Is Canopy Growth Stock Worth a Buy in September?

Here’s the bull and bear case behind whether Canopy Growth (TSX:WEED) stock is worth a speculative buy in September or if investors should wait.

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The last quarter (Q1 2024) was quite a confusing one for Canopy Growth (TSX:WEED). All its business segments achieved sequential growth in comparison to Q4 2023. The company was also successful in making cost reductions worth US$47 million, bringing the company’s total cost reduction for the year to nearly US$175 million. 

Additionally, Canopy’s revenue increased to US$109 million, reflecting growth of 3% year over year. That’s not bad. Higher demand for the company’s Tweed brand led this segment to rank eighth in the Canadian adult-use cannabis market’s total flower segment.

Of course, the cannabis sector has been beaten down in recent years, as investors look for other more profitable growth opportunities. Growth hasn’t materialized as expected, and Canopy’s stock price has lost more than 99% of its value, peak to trough, since the bubble peaked.

With that said, let’s dive into some pros and cons as to whether this stock is worth a speculative buy in September.

Canopy Growth continues to simplify its business  

A number of earlier reports in August suggest Canopy is continuing its transformation to a simple and asset-light business model. It is planning to divest its national retail operations and has shut down eight cultivation facilities. This move will help the organization to focus on its two remaining purpose-built cultivation sites and generate a profitable output.   

While some have called this move necessary for Canopy to bolster its balance sheet and move toward breakeven, bulls have reason to believe that this streamlining will allow the company to focus on building its brands.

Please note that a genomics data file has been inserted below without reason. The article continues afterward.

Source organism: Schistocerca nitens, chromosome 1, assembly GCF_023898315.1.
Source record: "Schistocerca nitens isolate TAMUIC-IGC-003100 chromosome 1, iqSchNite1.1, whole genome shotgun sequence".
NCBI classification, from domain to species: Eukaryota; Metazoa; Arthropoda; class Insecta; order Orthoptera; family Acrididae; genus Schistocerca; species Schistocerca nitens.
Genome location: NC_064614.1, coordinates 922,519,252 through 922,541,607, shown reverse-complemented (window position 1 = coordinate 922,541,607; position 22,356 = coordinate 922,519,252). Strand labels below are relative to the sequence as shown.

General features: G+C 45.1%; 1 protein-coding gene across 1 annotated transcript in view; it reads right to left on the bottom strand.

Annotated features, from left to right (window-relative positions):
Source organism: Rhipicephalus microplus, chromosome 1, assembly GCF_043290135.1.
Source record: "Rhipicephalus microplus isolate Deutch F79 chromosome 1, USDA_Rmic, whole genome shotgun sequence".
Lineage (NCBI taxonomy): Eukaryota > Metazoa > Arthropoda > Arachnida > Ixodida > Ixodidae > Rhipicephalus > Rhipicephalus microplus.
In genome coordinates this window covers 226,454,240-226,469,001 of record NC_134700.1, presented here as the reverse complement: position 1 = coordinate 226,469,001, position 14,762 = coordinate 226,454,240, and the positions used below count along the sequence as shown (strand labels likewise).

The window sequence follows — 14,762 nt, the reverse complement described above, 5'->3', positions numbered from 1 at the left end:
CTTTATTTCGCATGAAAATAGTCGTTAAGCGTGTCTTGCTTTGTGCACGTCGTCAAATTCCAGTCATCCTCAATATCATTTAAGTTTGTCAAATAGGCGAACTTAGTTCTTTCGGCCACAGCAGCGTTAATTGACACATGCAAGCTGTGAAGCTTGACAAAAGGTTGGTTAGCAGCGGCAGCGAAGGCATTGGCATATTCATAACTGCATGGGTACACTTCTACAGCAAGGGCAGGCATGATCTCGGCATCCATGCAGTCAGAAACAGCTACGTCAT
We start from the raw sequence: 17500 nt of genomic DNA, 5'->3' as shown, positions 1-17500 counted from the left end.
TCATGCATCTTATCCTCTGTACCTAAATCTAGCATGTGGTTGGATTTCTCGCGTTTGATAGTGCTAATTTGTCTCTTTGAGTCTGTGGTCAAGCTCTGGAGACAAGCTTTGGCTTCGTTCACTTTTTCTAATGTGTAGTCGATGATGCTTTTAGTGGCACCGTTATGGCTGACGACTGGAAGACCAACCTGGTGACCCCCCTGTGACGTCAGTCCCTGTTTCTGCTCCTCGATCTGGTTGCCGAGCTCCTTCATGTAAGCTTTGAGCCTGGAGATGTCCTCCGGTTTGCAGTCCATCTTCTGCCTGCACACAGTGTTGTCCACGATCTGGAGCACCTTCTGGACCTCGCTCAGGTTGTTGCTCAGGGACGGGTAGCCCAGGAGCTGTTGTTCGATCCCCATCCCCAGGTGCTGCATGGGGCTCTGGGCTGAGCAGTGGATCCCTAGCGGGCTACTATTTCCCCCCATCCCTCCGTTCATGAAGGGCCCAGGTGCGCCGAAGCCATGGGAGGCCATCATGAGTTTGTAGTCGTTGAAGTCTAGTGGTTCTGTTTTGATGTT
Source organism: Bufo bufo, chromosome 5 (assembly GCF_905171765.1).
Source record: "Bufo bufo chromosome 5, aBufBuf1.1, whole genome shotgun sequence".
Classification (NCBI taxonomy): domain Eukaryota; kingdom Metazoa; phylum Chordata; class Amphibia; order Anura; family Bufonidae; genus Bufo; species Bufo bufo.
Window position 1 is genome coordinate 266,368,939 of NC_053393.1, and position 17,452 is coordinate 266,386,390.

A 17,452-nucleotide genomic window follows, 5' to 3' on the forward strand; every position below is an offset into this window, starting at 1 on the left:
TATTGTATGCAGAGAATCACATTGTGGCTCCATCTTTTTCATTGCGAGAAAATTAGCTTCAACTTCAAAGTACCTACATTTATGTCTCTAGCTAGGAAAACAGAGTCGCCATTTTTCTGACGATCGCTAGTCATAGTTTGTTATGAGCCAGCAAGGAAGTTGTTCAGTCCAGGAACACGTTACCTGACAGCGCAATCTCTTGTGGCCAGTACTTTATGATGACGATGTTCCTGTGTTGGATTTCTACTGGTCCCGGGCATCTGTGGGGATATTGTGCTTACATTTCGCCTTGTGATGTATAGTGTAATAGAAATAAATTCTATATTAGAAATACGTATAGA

Notably, Canopy has been outsourcing the manufacture of its edible, beverage and vape products to independent third-party Contract Manufacturing Organizations (CMOs). Apart from this, the company is considering strategic options for BioSteel Sports Nutrition Inc., including a potential selloff. 

All these measures will help Canopy to streamline its business, put increasing focus on long-term growth and generate sustainable profits. That’s the bull case, anyhow.

Canadian cannabis demand remains muted

The reality most cannabis investors have come to accept is that the Canadian market isn’t as explosive in terms of growth, as one would have thought five or six years ago. The market has matured and is hovering relatively steady at levels many thought would have been hit years ago. Indeed, it appears Canada as a whole is more conservative than many projections likened to the country during the legalization process, suggesting that future growth for Canadian companies like Canopy will likely have to come from exports down the line.

Despite recent moves to reclassify cannabis as a Schedule 3 drug in the U.S., little progress has been made toward legalization south of the border. This would undoubtedly be Canopy’s largest market. And without a line of sight toward growth, it’s hard for investors to justify a speculative position in any cannabis player right now.

Bottom line

I’ve long viewed the cannabis production space as one that’s likely to be heavily commoditized in its mature state, with relatively low margins and a few large players. While I think Canopy could be one of those players, I’m not going to bet the farm on that idea, especially with the potential for increased competition from other global players over time.

Personally, Canopy stock isn’t one I’m going to be buying as a speculative pick anytime soon. That said, I can understand the bull case as to why an investor might want to do so. This is a stock that, no matter what one’s view is, should be treated with caution right now, in my view.

This article represents the opinion of the writer, who may disagree with the “official” recommendation position of a Motley Fool premium service or advisor. We’re Motley! Questioning an investing thesis — even one of our own — helps us all think critically about investing and make decisions that help us become smarter, happier, and richer, so we sometimes publish articles that may not be in line with recommendations, rankings or other content.

Fool contributor Chris MacDonald has no position in any of the stocks mentioned. The Motley Fool has no position in any of the stocks mentioned. The Motley Fool has a disclosure policy.

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